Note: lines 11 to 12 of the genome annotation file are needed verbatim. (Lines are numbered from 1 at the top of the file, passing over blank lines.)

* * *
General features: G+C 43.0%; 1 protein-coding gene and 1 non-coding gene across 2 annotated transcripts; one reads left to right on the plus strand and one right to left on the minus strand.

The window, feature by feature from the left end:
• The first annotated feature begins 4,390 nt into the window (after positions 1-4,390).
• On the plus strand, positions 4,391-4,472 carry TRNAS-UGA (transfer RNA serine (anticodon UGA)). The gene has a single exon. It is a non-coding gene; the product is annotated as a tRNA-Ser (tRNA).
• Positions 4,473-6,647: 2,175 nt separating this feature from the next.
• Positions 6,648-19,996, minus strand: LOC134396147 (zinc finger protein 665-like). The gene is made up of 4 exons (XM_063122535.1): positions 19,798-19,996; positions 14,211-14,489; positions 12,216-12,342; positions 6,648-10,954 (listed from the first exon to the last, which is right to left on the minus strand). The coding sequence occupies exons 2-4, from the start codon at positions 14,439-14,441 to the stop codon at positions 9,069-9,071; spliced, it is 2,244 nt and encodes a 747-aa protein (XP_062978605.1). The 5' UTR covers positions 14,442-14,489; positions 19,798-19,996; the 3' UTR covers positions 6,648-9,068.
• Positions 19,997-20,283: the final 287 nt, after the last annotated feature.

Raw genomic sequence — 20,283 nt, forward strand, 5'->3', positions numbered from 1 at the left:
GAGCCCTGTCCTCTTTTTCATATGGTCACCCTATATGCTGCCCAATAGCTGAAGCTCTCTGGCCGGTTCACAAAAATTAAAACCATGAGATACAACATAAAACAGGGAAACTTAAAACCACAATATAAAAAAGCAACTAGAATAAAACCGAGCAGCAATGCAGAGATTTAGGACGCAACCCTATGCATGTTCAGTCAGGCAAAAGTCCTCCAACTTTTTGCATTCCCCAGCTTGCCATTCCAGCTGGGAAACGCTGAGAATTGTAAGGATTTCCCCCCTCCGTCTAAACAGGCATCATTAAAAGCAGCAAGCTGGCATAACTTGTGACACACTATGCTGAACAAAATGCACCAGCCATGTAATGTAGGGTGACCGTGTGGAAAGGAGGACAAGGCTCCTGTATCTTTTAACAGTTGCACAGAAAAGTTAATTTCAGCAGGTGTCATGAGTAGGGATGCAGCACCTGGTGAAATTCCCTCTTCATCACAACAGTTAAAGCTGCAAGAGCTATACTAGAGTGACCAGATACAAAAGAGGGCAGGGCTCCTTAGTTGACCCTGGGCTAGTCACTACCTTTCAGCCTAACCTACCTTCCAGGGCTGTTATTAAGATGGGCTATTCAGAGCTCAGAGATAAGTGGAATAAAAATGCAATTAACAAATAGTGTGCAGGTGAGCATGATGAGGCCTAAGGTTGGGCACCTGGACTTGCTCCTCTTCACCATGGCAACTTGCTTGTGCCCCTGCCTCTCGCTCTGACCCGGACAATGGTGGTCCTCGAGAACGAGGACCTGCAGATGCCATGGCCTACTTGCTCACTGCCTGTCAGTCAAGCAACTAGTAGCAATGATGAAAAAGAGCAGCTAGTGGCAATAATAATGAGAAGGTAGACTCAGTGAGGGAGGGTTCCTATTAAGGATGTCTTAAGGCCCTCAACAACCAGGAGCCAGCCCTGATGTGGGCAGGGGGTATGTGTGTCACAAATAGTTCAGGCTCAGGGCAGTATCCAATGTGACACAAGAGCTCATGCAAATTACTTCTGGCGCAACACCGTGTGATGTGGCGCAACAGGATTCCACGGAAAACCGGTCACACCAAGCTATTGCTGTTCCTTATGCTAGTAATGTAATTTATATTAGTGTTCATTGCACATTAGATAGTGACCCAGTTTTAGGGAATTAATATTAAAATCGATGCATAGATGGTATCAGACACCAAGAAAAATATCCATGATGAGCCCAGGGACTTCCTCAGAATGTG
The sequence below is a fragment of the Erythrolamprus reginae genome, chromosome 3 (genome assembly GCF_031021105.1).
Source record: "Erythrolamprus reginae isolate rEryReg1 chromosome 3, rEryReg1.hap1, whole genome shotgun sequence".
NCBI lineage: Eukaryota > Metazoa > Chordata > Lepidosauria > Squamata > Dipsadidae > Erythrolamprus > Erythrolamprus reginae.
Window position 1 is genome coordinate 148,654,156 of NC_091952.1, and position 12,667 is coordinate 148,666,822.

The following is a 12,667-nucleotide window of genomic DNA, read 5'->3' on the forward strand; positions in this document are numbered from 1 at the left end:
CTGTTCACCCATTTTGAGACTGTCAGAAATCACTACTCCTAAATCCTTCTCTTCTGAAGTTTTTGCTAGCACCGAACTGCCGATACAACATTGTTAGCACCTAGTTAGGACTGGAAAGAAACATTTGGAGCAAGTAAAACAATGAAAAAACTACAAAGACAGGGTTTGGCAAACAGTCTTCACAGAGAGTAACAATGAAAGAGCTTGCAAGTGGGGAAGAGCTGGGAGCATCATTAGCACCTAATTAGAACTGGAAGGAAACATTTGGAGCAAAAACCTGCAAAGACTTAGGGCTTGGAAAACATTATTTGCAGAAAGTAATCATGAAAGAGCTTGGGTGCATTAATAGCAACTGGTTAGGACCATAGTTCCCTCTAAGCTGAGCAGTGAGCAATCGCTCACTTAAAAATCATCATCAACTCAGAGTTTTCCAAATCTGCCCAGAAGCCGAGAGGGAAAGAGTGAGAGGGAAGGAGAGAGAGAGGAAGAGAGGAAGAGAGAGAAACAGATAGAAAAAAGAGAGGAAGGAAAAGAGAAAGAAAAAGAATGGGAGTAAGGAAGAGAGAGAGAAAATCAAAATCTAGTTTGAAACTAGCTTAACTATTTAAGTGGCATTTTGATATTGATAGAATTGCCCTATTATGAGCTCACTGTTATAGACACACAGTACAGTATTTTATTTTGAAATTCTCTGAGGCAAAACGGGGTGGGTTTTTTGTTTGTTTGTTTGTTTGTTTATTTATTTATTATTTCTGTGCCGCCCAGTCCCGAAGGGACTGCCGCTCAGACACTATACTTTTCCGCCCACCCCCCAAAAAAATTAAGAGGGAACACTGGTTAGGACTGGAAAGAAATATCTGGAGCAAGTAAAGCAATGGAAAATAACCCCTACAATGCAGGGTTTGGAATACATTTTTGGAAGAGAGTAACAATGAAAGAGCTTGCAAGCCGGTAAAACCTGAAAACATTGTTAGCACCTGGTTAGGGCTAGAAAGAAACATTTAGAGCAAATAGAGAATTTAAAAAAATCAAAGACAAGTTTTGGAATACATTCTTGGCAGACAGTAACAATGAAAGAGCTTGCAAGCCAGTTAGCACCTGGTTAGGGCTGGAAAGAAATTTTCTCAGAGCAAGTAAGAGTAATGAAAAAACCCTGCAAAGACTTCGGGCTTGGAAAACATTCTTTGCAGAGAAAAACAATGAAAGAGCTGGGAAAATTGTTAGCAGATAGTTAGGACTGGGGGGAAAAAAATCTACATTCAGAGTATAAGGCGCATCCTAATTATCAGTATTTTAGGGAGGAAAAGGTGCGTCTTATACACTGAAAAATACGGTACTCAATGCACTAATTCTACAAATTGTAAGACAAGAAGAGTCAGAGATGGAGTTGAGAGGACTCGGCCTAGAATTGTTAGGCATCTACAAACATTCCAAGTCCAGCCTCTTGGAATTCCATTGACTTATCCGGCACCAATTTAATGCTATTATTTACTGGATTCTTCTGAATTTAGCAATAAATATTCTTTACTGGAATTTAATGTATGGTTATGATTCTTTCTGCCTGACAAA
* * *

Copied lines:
Source record: "Erythrolamprus reginae isolate rEryReg1 chromosome 3, rEryReg1.hap1, whole genome shotgun sequence".
NCBI lineage: Eukaryota > Metazoa > Chordata > Lepidosauria > Squamata > Dipsadidae > Erythrolamprus > Erythrolamprus reginae.